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Martin Lewis slams energy companies over ‘outrageous’ early exit fees

todayJune 24, 2022

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Energy customers are spending hundreds of pounds in exit fees – and in some cases the amount has more than doubled since last year, research by Martin Lewis and his team has found. But the money saving expert has slammed the move, after finding out that some of the largest suppliers nationally have increased their early exit fees on their lowest priced deals.

He is now advising households to check about cost penalties with their energy supplier, reports Manchester Evening News. The average exit fee this time last year was £60 on a dual-fuel home, the research found. But a few suppliers such as Octopus Energy and E.on do not charge their customers exit fees and Bulb and Shell Energy do not currently have fixed rates, so are not featured in the analysis.

Meanwhile some firms charge different fees depending on the length of the fix, with one-year fixes tending to have lower exit fees. Martin then compared the cost to fees from 2021.

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The dual-fuel exit penalty for leaving a British Gas one-year fixed deal in June 2022 is £200 – whereas this time last year it would either be no charge or £80. The exit fee for leaving a two-year fixed rate deal with EDF Energy is £300 whereas in 2021 it was £70 and nothing for a one-year fixed deal, reports the Express.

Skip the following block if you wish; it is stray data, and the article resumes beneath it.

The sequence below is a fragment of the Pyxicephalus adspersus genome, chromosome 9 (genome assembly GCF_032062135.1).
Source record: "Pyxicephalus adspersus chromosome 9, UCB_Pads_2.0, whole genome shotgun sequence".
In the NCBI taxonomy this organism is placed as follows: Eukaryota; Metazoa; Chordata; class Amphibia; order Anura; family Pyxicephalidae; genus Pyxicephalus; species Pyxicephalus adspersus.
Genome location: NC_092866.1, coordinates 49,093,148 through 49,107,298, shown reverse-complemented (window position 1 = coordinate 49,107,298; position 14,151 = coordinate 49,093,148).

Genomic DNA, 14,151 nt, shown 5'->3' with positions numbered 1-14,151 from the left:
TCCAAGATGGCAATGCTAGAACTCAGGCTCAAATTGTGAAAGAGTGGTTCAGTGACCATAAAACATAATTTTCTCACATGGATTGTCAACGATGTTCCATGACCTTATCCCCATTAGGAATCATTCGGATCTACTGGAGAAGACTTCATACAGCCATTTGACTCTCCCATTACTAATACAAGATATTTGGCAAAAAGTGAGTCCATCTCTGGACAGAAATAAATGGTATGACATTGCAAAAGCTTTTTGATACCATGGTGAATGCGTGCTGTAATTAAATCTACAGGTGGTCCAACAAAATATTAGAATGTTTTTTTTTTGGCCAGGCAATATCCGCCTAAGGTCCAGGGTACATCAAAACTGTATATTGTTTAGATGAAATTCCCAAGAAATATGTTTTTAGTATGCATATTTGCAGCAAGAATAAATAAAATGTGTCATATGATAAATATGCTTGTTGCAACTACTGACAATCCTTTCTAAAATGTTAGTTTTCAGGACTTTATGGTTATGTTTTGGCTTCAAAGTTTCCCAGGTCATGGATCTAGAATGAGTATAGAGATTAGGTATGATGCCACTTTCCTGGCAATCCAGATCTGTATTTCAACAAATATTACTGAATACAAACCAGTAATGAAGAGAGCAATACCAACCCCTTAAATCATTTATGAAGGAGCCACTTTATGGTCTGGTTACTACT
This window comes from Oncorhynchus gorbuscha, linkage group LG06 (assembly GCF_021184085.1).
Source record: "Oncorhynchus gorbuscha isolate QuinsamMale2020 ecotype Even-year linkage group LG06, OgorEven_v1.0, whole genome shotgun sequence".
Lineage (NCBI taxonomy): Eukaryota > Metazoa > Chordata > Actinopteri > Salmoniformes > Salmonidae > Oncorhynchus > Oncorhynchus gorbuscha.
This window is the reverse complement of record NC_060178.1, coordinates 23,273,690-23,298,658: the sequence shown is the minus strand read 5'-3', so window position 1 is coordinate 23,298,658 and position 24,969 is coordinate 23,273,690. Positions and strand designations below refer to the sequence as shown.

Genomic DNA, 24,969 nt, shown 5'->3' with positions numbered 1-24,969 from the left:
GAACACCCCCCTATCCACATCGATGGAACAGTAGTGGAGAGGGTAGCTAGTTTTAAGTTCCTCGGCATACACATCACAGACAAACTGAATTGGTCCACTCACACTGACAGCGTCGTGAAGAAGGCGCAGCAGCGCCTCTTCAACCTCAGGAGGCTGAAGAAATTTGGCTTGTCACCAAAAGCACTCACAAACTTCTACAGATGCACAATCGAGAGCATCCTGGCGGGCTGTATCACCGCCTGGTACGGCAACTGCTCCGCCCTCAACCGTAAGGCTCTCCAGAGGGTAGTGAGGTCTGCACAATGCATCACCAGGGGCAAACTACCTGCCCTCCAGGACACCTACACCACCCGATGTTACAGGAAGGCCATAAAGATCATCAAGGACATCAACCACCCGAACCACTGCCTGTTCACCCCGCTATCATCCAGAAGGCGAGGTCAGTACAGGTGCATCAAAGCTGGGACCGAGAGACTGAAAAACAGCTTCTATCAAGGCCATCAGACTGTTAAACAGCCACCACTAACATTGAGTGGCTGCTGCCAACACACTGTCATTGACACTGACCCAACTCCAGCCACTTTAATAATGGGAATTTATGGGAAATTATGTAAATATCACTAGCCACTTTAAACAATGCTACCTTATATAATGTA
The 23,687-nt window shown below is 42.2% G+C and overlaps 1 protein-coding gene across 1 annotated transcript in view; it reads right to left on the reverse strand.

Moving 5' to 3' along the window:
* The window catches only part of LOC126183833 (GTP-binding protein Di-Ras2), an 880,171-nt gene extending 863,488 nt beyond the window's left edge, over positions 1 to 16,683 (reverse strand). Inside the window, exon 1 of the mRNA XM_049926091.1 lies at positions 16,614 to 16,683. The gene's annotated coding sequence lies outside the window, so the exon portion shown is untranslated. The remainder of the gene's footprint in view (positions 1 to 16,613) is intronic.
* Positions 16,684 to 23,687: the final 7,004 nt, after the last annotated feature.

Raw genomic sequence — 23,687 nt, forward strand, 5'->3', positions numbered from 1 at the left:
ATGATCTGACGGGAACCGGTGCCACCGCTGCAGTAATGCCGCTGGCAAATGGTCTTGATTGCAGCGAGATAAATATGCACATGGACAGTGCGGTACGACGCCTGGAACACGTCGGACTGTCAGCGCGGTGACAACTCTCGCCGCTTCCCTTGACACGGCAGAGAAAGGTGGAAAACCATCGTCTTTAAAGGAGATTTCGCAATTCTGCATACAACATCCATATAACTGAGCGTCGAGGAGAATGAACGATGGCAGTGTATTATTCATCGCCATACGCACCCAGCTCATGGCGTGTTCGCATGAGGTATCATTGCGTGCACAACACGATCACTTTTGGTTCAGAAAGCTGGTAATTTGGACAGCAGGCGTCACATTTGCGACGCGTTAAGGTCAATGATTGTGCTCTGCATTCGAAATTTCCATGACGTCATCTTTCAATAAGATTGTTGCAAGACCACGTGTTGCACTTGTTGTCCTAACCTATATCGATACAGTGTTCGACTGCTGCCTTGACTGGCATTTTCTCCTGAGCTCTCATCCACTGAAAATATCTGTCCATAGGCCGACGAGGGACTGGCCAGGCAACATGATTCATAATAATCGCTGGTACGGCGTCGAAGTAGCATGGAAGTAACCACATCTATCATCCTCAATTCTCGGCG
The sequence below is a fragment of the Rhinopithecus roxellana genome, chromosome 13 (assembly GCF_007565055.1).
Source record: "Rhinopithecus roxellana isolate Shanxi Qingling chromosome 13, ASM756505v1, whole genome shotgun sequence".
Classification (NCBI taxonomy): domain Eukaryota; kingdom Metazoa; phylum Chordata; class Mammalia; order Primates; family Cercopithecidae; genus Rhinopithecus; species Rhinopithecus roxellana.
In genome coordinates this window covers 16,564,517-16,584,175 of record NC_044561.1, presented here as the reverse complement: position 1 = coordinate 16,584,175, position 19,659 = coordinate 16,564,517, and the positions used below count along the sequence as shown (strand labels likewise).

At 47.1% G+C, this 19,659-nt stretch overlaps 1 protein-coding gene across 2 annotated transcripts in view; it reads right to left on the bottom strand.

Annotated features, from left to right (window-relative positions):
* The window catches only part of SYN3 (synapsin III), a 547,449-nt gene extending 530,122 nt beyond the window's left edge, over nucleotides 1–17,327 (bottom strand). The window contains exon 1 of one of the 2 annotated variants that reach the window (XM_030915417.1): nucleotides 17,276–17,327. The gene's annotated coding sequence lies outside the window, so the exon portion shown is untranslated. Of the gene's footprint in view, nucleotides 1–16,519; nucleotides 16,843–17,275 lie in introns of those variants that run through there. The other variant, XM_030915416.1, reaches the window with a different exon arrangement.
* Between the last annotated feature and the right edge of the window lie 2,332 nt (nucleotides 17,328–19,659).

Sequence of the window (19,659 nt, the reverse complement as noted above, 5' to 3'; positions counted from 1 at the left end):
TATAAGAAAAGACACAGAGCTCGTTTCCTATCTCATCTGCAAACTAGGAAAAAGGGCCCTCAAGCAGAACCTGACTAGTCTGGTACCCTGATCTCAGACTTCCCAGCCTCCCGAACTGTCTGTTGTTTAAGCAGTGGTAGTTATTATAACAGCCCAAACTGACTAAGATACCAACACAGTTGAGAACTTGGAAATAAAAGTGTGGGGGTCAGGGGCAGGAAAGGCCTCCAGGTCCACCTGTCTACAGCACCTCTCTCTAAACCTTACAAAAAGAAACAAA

Mr Lewis said: “These massive, outrageous early exit fees are the final nail in the coffin of dying energy competition. Many people are trying to decide whether to fix or not at the moment. That no longer means going cheaper, it’s about whether you should pay more now, to forestall the huge rise likely coming in October.”

However, the financial expert noted how the collapse of the energy market means there are fewer options for consumers to pick from, reports ChronicleLive. He added: “Yet, the difficulty of making that decision is compounded by the fact that you can no longer use a comparison site.

“The only deals out there worth considering are existing customer deals, and the rules say providers don’t have to publish them – they can offer them to individuals. This means there’s far less help available for people making those decisions (at MSE we try and compile the tariffs, but we rely on consumers reporting them to us).

“The lack of transparency and visibility makes it easier for firms to add on these hideous early exit penalties if you leave before the fix ends. Altogether, that just ramps up the consequence of the decision of whether to fix or not, because with these tariffs you can no longer escape easily if you later think you’ve made the wrong call. It’s a pig’s ear and the regulator needs to intervene to change things.”

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